Example 4 Cellular Binding and Uptake of Nanoparticle-Aptamer Bioconjugates.

A. Specificity of Nanoparticle-Aptamer Bioconjugates

LNCaP cells (FIG. 5) and PC3 cells (FIG. 6) were grown on chamber slides and incubated in culture medium supplemented with rhodamine-dextran encapsulated PLA-PEG-COOH nanoparticles (50 μg) or rhodamine-dextran encapsulated PLA-PEG-COOH nanoparticles-aptamer bioconjugates (50 μg) (as prepared in Example 3B) for 2 hrs or 16 hrs. Cells were washed in PBS×3, fixed and permeabilized, stained with DAPI (nuclei) and Alexa-Flour Phalloidin (cytoskeleton), washed and analyzed by light transmission and fluorescent microscopy. The rhodamine-dextran encapsulated nanoparticles or nanoparticle-aptamer bioconjugates are shown in red under fluorescent microscopy.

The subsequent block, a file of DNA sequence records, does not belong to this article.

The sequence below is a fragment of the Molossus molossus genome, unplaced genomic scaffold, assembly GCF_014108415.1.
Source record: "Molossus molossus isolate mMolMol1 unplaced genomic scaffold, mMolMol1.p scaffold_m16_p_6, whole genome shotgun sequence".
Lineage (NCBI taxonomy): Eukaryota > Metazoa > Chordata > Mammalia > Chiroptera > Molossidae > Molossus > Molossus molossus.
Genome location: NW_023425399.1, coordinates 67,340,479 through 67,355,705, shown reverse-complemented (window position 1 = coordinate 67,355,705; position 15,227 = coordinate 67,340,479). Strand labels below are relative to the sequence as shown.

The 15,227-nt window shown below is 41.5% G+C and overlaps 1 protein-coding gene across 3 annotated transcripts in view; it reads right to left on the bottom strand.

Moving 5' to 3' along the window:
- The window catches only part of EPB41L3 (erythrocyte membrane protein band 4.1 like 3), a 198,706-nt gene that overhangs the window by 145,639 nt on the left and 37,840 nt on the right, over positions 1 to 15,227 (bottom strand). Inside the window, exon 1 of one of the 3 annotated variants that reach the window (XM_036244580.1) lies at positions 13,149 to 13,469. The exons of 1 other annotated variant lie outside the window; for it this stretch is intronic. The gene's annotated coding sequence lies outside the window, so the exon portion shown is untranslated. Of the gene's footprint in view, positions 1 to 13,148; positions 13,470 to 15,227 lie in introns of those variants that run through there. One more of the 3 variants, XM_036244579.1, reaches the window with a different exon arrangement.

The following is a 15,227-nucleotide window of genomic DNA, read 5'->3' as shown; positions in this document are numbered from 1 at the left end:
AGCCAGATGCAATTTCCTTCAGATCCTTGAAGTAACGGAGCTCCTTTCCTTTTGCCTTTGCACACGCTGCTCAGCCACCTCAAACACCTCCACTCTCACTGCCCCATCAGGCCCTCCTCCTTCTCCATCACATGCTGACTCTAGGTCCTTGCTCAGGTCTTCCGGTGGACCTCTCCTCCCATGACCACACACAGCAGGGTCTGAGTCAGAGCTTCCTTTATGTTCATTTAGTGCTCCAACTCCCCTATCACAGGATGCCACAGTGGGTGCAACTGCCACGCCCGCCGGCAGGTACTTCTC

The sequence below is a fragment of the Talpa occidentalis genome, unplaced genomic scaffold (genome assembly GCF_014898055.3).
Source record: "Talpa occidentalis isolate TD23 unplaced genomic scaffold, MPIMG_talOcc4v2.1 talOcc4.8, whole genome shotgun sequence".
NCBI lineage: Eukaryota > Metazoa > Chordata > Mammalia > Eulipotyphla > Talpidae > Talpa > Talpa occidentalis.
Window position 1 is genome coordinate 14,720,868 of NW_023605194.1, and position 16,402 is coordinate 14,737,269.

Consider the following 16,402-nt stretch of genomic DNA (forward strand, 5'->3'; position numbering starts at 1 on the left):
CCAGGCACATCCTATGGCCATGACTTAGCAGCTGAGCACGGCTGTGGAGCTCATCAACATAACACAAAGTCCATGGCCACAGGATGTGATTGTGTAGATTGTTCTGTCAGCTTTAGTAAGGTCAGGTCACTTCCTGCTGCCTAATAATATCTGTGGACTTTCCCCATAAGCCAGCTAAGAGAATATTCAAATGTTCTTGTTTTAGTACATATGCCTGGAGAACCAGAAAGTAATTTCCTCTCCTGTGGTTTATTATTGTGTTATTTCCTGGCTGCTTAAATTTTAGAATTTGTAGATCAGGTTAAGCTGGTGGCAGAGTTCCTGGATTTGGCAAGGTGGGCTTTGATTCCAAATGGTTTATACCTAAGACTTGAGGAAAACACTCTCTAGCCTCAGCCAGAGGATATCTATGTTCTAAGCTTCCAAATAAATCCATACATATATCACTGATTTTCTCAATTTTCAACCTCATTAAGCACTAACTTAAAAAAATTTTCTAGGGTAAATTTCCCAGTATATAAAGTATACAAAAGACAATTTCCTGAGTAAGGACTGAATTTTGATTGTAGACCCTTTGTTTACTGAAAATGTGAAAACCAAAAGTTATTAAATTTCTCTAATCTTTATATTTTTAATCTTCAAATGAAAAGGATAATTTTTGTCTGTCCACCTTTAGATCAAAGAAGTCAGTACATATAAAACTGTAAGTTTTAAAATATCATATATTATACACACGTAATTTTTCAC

This time-course study demonstrates that the uptake of PEGylated nanoparticle-aptamer bioconjugates into LNCaP cells is significantly enhanced when compared to control PEGylated nanoparticles lacking the A10 aptamer (FIG. 5). In the case of PC3 prostate epithelial cells which do not express the PSMA protein, there was no measurable difference in particle uptake in the bioconjugate or the control nanoparticle group (FIG. 6). This data demonstrates that the increase in uptake efficiency of bioconjugates by LNCaP cells is clearly detectable at our earliest time-point of 2 hrs. By 16 hrs, the differential uptake of PEGylated nanoparticle-aptamer bioconjugates vs. control group becomes markedly pronounced. Furthermore, non-targeted PC3 cells show relatively low uptake efficiency of PEGylated nanoparticle-aptamer bioconjugates in even at 16 hrs. Several previous reports had demonstrated that PEGylated particles have a significantly lower uptake efficiency (or transfection efficiency in the case of gene delivery) as compared to equivalent non-PEGylated particles. This data demonstrates that the lower uptake efficiency is a favorable characteristic for the targeted delivery application of the invention and results in decreased non-specific uptake in non-targeted PC3 cells. While conjugation of aptamers to the surface of PEGylated particles overcomes this decrease in uptake efficiency, and results in delivery vehicles which are taken up specifically and efficiently by the targeted LNCaP cells (FIG. 5).